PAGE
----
There are a number of things you can do to save money.
Insulate your home
British Gas is currently offering free loft and cavity wall insulation which is available to 90% of homes that need it. Loft insulation can save up to £145 and cavity wall insulation can save up to £150 per year. To find out more you can call free on 0800 316 4051 or visit britishgas.co.uk/insulation
Get the best deal
Make sure you are on the best gas and electricity tariff for you. There are lots of deals and fixed prices to help you control your costs. British Gas tells customers in every bill if we have a better tariff for them. It also offers flexible payment plans which allow customers the opportunity to set and manage their own payments. Anyone worried about their bill can call 0800 048 0202 to discuss the help available.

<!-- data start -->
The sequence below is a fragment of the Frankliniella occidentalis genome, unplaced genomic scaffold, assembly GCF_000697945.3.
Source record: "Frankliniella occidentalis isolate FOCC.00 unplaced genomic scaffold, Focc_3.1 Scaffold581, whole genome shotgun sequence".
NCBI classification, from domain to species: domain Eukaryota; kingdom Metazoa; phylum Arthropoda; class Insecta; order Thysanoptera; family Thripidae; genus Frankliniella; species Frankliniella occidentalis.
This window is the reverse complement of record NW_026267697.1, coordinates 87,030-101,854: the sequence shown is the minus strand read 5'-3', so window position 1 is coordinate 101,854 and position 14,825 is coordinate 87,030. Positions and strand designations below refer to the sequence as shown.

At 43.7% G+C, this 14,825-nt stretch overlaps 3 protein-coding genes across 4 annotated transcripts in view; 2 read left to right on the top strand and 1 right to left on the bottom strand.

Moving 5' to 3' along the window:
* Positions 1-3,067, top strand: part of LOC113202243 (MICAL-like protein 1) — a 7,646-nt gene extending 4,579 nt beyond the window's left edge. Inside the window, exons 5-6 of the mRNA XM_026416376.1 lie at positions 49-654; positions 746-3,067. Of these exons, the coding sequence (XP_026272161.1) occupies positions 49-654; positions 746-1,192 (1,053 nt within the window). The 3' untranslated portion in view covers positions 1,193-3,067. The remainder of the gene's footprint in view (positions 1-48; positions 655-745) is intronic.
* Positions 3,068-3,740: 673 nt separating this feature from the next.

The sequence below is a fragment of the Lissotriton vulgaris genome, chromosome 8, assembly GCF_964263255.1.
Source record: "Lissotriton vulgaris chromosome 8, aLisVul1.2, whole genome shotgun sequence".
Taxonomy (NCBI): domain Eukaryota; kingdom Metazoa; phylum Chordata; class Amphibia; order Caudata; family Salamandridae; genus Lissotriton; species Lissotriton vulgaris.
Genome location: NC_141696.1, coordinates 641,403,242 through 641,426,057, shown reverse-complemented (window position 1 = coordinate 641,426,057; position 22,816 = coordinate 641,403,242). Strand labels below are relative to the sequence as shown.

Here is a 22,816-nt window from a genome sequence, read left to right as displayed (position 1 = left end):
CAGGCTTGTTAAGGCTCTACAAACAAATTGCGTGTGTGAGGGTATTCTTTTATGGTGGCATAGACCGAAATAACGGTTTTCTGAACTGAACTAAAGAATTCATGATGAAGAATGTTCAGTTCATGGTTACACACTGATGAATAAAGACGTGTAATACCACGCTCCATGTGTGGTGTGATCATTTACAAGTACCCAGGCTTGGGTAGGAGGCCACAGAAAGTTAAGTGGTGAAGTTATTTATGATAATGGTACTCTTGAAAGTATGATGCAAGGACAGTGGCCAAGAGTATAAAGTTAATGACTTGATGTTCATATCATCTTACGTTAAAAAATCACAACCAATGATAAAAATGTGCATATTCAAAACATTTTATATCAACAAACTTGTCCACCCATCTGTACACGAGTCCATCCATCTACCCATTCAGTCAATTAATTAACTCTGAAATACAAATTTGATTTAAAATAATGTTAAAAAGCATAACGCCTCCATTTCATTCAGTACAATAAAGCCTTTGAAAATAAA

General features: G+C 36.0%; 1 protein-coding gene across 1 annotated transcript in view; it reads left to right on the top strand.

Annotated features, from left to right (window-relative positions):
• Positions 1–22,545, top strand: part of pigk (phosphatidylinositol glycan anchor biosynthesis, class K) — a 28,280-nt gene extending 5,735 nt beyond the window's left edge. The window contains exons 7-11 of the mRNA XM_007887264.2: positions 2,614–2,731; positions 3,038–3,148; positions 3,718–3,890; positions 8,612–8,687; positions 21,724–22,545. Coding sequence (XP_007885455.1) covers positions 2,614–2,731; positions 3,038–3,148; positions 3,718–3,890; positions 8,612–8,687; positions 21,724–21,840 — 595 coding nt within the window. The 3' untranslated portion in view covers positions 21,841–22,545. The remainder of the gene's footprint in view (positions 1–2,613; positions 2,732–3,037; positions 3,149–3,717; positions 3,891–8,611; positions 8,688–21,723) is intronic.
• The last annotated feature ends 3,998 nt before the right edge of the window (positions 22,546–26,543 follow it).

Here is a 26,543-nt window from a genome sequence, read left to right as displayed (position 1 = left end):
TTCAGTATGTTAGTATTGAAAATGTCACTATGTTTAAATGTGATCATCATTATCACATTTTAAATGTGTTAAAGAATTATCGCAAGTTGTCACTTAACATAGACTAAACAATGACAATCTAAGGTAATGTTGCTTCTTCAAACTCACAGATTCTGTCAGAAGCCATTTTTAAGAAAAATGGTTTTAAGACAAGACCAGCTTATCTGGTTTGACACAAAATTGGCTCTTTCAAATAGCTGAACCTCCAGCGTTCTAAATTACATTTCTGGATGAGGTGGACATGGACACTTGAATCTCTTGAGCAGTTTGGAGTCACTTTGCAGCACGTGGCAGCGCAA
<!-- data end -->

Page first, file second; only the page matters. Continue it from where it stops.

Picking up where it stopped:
You may be entitled to extra support from the Government and your energy supplier if you meet certain criteria – The Warm Home Discount – a one off discount of £135 on the electricity bill, rising to £140 this year. British Gas has the broadest eligibility criteria of all energy suppliers. British Gas customers should call 0800 072 8625.
British Gas Energy Trust
The British Gas Energy Trust is an independent charitable trust that offers advice and support if you’re struggling with your household bills. Over the last decade British Gas has provided it with more than £75 million to help 120,000 people with grants and debt advice.
British Gas has teamed up with 18 debt centres across the UK to fund support workers to help people apply for a grant and provide face-to-face advice. You don’t even need to be a British Gas customer to apply. For more information on the British Gas Energy Trust, visit: britishgasenergytrust.org.uk